We Hail Geriatric Education Modules

Hypertension in Older Adults - From SHEP to SPRINT

Activity Details
  • Credit Amounts:
    • CNE: 1.20
    • UNTHSC: 1.00
    • Physicians: 1.00
  • Cost: Free
  • Release: Aug 7, 2017
  • Expires: Aug 7, 2019
  • Estimated Time to Complete:
    1 Hour(s)
  • System Requirements:
  • Average User Rating:
    ( Ratings)


Mark A.  Supiano Mark A. Supiano, MD
Executive Director, University of Utah Center on Aging and Chief, Division of Geriatrics, School of Medicine, University of Utah, Salt Lake City Utah

Needs Statement

The Systolic Blood Pressure Intervention Trial (SPRINT; ClinicalTrials.gov, NCT01206062) was stopped early because of significantly lower risk of cardiovascular disease in participants randomized to a systolic blood pressure target of 120 mmHg (intensive) than in those randomized to 140 mmHg (standard). The cardiovascular outcome benefit was also identified in subjects aged 75 and older assigned to the intensive arm—34% lower than in the standard arm—in addition to 33% lower all-cause mortality at 3.14 years of follow-up. These beneficial outcomes held in older participants characterized as frail or with impaired gait speed. This presentation will address several questions that need to be considered in applying the SPRINT results to the clinical care of older adults:

  • Why are the SPRINT results discordant from those of epidemiological studies?
  • Do the SPRINT findings generalize to the frail, older adults that I care for?
  • Were there more adverse events in the intensive treatment group?
  • What about cognitive and kidney outcomes?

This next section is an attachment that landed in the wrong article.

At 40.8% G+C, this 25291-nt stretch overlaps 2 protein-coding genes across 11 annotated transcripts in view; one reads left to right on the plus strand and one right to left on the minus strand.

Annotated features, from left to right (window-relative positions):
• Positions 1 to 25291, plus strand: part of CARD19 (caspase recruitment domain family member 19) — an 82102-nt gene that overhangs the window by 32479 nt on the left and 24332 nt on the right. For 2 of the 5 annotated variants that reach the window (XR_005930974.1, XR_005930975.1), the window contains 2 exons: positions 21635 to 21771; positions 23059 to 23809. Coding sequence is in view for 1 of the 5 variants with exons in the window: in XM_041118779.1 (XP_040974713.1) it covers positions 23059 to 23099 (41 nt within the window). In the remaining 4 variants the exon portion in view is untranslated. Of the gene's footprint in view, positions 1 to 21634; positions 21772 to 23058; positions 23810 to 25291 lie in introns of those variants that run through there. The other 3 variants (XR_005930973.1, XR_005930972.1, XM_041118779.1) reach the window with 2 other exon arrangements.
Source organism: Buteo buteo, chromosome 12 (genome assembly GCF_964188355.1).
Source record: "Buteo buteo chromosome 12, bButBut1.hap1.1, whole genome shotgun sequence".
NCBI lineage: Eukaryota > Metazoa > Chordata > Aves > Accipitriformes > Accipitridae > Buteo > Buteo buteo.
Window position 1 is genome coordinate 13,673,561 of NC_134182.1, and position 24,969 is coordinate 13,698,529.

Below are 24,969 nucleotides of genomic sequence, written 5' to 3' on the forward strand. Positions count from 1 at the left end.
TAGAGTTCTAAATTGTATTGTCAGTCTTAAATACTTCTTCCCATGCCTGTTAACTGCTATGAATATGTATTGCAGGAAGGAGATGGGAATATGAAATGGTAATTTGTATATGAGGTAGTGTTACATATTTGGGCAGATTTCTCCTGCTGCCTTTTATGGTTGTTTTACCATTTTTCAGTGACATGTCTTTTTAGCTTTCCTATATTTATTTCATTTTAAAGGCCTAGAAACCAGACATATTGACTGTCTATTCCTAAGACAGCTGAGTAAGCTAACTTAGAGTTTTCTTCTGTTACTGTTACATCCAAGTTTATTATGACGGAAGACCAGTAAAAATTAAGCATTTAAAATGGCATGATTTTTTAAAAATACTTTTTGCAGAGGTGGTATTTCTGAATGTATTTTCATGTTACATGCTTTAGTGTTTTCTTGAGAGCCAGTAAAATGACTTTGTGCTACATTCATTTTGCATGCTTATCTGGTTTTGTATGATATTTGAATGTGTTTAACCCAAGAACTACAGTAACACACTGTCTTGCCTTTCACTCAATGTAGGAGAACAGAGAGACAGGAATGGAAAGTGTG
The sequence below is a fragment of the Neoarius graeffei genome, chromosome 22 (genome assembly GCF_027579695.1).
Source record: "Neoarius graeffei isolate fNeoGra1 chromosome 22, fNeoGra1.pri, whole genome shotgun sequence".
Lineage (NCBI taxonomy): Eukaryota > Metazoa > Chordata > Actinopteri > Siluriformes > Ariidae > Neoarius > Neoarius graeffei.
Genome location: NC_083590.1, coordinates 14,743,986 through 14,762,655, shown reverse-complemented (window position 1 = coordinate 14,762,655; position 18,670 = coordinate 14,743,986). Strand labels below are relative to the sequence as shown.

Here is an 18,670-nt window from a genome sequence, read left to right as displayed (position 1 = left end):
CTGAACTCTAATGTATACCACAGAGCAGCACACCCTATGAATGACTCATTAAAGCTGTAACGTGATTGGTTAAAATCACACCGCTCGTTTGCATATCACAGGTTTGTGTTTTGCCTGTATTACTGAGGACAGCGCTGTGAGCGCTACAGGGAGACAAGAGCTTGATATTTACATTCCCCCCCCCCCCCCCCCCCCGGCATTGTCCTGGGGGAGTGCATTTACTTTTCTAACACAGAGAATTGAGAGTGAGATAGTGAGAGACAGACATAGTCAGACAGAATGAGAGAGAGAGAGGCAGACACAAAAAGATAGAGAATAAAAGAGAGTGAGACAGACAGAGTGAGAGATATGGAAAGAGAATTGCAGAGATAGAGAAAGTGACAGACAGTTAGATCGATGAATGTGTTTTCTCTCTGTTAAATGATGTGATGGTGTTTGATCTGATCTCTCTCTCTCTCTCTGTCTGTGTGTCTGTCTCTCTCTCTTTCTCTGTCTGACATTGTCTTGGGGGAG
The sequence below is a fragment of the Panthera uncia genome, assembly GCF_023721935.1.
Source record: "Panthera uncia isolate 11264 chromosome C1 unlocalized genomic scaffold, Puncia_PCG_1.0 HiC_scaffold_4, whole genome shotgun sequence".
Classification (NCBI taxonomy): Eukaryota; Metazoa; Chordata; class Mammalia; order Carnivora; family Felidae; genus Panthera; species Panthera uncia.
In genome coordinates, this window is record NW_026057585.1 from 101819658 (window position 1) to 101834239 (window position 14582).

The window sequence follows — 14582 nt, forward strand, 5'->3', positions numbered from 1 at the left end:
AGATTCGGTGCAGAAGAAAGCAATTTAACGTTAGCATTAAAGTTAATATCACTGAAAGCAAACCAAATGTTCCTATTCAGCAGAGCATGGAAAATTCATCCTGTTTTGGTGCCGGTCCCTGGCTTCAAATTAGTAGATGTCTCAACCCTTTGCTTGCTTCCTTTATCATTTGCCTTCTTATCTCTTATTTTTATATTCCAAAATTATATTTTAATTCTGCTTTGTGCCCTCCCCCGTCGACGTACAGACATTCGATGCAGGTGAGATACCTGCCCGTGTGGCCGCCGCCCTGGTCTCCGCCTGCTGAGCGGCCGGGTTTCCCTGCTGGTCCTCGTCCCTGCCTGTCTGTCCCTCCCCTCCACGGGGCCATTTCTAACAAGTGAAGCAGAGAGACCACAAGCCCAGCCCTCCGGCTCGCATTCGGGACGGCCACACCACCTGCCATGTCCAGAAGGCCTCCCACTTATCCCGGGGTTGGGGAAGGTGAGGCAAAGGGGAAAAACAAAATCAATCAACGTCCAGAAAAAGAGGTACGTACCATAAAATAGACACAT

• How low should we go?

Target Audience

This activity was planned to address the educational needs of physicians, physician assistants, nurse practitioners and nurses.


• Discuss the extraordinarily high prevalence of hypertension among older adults.
• Summarize the randomized controlled trials (SHEP, HYVET and SPRINT) that have informed our understanding of appropriate systolic blood pressure (SBP) targets for older adults.
• Describe the design and primary results of the Systolic Blood Pressure Intervention Trial (SPRINT).
• Discuss the generalizability and frailty status of the SPRINT cohort, especially the sub-group age 75 years and older. 
• Recognize that rates of uncontrolled hypertension remain unacceptably high, particularly in older women, and that getting more patients to their target BP goal is a pressing public health concern.



UNT Health Science Center is approved by the California Board of Registered Nursing, Provider # 16274. This activity is approved for 1.20 Contact Hours.

The University of North Texas Health Science Center certifies this activity for 1.00 hour of participation.


The University of North Texas Health Science Center is accredited by the American Osteopathic Association to award continuing medical education to physicians.

The University of North Texas Health Science Center has requested that the AOA Council on Continuing Medical Education approve this program for 1.00 hour of AOA Category 2B CME credits. Approval is currently pending.

The University of North Texas Health Science Center is accredited by the Accreditation Council for Continuing Medical Education (ACCME) to provide continuing medical education for physicians.

The University of North Texas Health Science Center designates this enduring material for a maximum of 1.00 AMA PRA Category 1 Credit(s)™. Physicians should only claim credit commensurate with the extent of their participation in the activity.

The University of North Texas Health Science Center presents this activity for educational purposes only. Participants are expected to utilize their own expertise and judgment while engaged in the practice of medicine. The content of the presentations is provided solely by presenters who have been selected for presentations because of recognized expertise in their field.

ACGME Competencies

  • Patient care
  • Medical knowledge

IOM Competencies

  • Employ evidence-based practice
  • Utilize informatics

Faculty Disclosure

Dr. Mark Supiano has no significant affiliations with commercial interests to disclose.   The UNT Health Science Center Professional and Continuing Education staff have nothing to disclose.


In collaboration with UNTHSC Center for Geriatrics.